Coconut (Cocos nucifera L.) is a round and elongate fruit of white, fibrous and oily meat covered by a thick, brown and hairy shell. Coconuts are surrounded by a fibrous kernel, inside which is a white meat called copra. When the fruit is still tender it yields a milky fluid that is commonly used as basic food in some zones. There is a predominant use of coconut in the production of copra: the dried kernel of the coconut, from which oil is obtained. The remainders are used as animal fodder. Despite the fact that coconut oil is not one of the most important vegetable oils, it is a lauric oil
, and as so it deserves a place in the world-wide market. The fruit of the coconut palm is the coconut and it is also intended for processing.
From these palms (coconut palms) we obtain coconuts. Coconuts weigh on the average 2.5 kg and in fact they are not nuts, but fruit in drupes. From these nuts we make ropes and other fibre products thanks to their external fibrous covering. They have an almond inside, consumed fresh or dried, from which we obtain copra. By means incising the coconut palm’s inflorescences and gathering the fluid (sap) exuding from them, we make fermented drinks, alcohol vinegar or sugar. The terminal buds of the palm tree are also consumed, fresh, in stews or as a vegetable (Coconut cabbage). From the coconut shell we can make drink containers and other utensils, or we can use it as coal.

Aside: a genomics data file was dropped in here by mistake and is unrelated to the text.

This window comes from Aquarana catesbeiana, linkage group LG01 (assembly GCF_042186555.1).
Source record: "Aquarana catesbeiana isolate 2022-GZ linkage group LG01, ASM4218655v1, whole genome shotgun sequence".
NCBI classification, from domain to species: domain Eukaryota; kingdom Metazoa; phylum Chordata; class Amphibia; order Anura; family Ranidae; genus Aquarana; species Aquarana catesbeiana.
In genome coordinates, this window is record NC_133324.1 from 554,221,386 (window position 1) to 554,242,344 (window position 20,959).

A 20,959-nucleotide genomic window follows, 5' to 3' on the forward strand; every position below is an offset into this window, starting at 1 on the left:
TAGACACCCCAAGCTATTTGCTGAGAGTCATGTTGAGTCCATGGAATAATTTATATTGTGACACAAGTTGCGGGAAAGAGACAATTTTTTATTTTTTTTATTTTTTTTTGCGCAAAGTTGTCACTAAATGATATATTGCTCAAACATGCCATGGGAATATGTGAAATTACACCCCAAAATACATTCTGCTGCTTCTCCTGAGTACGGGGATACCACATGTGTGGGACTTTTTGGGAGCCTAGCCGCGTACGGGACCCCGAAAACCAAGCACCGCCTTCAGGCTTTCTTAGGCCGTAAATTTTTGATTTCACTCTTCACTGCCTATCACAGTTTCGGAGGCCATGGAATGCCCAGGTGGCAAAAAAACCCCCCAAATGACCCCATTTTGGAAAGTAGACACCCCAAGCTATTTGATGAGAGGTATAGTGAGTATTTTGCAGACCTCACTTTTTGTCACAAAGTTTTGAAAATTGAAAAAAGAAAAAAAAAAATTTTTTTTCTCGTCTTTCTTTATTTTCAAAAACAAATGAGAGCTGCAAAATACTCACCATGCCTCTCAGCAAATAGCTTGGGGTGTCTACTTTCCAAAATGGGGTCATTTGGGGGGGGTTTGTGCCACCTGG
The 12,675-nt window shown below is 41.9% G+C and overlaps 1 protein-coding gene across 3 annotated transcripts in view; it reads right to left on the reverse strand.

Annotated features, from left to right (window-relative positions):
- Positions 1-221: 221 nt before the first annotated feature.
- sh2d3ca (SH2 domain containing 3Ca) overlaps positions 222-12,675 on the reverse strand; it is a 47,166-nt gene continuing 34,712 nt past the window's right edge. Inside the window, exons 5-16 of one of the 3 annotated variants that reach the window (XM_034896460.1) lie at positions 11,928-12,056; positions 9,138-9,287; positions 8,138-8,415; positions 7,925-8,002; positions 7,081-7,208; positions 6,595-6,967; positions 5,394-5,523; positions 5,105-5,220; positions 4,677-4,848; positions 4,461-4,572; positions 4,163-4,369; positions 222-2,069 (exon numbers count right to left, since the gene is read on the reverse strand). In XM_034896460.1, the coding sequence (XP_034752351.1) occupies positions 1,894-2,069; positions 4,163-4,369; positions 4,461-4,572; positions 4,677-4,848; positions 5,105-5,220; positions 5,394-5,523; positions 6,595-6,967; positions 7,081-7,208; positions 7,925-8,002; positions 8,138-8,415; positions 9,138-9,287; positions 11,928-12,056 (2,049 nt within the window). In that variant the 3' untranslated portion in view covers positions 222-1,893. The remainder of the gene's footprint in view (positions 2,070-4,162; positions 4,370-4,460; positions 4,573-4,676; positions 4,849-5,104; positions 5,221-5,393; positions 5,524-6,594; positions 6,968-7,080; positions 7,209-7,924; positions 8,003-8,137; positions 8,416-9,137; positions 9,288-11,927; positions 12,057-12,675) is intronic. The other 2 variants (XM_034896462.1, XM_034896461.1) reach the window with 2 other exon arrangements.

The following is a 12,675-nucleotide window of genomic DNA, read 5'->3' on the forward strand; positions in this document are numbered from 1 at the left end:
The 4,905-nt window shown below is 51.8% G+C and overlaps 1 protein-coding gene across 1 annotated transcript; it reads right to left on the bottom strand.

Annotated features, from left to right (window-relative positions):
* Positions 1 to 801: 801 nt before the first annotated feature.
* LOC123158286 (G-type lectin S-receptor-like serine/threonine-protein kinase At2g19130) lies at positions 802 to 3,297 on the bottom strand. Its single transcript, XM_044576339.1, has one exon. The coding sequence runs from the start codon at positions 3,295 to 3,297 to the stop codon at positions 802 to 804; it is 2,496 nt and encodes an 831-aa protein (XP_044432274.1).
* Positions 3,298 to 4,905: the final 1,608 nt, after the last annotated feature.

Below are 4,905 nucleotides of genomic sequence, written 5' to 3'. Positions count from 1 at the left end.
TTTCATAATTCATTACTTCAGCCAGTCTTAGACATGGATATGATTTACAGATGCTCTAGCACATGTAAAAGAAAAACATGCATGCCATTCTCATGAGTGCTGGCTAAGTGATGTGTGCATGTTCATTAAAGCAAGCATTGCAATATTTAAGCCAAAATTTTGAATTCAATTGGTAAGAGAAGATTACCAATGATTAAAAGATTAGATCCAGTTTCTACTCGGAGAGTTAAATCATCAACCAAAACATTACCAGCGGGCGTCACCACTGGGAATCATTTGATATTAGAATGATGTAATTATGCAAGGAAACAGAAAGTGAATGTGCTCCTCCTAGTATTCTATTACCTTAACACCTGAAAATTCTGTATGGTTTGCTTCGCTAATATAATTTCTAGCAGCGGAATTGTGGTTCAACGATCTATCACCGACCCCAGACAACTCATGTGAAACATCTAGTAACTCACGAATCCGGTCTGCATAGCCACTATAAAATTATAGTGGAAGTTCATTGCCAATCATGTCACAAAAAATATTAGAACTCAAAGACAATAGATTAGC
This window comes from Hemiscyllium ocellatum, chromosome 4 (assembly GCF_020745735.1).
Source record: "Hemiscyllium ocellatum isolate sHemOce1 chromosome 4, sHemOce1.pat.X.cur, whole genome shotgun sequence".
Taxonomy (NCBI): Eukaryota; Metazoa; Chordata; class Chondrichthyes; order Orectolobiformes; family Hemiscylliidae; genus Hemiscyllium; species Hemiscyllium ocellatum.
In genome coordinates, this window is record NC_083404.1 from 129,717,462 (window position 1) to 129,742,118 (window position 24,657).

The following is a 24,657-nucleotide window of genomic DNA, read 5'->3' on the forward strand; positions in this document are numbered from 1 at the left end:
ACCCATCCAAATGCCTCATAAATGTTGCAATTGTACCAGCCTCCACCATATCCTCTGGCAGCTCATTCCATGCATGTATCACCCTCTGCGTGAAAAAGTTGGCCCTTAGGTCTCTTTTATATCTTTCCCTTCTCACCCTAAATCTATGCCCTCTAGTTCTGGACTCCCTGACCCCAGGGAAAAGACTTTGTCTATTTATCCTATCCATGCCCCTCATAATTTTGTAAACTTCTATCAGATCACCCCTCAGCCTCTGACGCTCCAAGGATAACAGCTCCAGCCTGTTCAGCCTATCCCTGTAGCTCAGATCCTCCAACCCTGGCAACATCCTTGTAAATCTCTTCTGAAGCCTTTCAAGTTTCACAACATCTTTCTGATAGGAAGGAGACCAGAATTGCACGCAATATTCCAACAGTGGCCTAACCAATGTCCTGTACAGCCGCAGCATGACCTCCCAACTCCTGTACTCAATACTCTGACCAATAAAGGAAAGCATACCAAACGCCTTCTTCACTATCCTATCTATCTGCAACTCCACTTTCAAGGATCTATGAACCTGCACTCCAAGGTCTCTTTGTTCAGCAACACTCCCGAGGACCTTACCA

The young green coconuts have a lot of milk and very few pulp, but with a very good taste and gelatinous texture; they are highly appreciated in the producing areas for their consumption. Coconuts are a basic ingredient in the Malayan, Indian and Indonesian cooking: the pulp is grated and added to pies, rice, meat or fish. In Europe and other non-producing areas, grated coconut gives an exotic touch to salads and preserves, custard, pudding, ice creams, cakes, biscuits and pies. It is also used for meat, fish or vegetable pastry.
Coconuts provide with many calories due to their high oil content. Their energetic value is around 363.3-669 kcal for each 100 grams of fresh produce. Potassium is one of their most important mineral component. Each 100 grams of edible fresh produce supply between 315-650 g of potassium and 810 g of selenium.
At present, the coconut culture has spread to many temperate areas, and has gained a great commercial value.